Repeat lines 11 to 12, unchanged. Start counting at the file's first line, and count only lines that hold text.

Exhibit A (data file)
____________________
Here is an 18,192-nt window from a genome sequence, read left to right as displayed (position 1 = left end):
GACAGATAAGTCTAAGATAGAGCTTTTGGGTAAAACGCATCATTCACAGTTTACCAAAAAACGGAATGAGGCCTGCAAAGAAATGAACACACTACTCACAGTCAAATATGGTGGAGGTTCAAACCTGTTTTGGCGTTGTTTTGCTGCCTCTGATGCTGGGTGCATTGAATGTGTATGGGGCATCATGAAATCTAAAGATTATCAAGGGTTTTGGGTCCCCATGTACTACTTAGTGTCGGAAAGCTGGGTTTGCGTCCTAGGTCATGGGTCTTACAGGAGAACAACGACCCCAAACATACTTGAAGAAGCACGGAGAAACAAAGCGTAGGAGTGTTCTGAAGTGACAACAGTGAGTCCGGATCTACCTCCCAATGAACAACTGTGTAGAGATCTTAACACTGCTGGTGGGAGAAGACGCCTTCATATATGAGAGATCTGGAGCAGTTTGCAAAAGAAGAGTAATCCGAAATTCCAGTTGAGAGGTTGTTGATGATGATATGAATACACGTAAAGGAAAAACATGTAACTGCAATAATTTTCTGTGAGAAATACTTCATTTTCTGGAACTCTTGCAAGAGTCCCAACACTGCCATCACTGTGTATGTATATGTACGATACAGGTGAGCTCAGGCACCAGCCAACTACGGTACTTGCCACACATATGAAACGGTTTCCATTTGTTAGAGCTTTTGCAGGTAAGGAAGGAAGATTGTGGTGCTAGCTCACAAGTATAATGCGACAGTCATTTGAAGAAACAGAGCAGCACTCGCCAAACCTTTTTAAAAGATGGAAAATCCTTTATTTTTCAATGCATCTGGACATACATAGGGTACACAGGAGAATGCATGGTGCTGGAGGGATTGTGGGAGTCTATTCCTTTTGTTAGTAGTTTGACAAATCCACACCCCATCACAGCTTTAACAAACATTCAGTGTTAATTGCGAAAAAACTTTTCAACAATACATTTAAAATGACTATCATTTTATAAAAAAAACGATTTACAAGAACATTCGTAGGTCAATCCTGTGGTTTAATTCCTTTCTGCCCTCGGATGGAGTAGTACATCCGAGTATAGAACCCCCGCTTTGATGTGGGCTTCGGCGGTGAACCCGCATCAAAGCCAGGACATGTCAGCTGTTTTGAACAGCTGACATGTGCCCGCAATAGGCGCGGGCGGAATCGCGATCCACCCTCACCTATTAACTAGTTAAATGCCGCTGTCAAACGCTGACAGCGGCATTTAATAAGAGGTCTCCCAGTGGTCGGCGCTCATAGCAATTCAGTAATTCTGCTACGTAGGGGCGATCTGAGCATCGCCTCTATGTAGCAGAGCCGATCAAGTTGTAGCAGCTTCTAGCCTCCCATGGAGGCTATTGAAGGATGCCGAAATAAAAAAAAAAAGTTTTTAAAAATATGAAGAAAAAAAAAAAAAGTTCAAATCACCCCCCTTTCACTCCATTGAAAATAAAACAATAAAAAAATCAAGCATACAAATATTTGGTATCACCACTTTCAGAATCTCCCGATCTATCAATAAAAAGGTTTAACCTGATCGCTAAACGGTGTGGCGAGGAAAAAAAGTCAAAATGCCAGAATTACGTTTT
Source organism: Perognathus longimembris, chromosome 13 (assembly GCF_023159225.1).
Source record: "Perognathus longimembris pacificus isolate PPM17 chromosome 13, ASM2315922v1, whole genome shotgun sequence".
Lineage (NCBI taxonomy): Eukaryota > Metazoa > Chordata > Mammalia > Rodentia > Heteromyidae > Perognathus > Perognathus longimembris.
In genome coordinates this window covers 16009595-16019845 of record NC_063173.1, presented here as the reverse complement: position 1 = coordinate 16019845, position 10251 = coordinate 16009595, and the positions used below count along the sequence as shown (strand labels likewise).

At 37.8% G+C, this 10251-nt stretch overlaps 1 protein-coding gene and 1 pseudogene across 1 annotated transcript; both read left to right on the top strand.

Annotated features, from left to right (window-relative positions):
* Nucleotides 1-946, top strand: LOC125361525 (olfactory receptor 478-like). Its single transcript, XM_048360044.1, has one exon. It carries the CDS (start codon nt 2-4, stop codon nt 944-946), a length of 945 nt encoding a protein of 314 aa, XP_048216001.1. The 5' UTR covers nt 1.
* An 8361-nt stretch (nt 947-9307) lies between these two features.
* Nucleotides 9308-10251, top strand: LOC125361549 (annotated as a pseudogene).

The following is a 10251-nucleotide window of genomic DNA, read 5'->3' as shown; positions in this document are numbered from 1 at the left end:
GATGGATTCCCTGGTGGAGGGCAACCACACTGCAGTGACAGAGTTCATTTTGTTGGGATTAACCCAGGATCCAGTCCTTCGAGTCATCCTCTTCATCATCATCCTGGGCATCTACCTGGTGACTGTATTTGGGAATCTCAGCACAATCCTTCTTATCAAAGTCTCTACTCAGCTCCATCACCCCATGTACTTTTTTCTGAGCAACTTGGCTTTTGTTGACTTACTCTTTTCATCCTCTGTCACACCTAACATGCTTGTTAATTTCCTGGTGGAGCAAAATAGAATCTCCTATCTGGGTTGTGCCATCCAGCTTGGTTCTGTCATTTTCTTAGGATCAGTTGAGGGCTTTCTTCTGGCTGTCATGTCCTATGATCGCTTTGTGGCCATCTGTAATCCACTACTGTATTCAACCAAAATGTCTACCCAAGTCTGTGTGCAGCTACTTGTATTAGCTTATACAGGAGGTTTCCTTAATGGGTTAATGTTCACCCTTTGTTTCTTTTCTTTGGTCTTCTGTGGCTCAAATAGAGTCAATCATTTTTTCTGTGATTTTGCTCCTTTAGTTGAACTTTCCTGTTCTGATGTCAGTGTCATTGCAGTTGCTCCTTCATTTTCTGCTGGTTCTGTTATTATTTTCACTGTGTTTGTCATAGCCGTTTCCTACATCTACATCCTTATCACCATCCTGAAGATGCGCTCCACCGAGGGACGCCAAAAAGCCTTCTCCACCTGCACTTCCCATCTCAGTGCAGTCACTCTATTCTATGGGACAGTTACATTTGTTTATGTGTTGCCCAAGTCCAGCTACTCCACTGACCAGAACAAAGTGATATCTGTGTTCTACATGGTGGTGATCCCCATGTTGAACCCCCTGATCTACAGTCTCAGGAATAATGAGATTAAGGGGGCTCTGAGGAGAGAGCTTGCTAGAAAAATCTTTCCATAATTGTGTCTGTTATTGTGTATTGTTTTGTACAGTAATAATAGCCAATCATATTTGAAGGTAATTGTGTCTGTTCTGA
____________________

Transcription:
* Nucleotides 9308-10251, top strand: LOC125361549 (annotated as a pseudogene).

The following is a 10251-nucleotide window of genomic DNA, read 5'->3' as shown; positions in this document are numbered from 1 at the left end: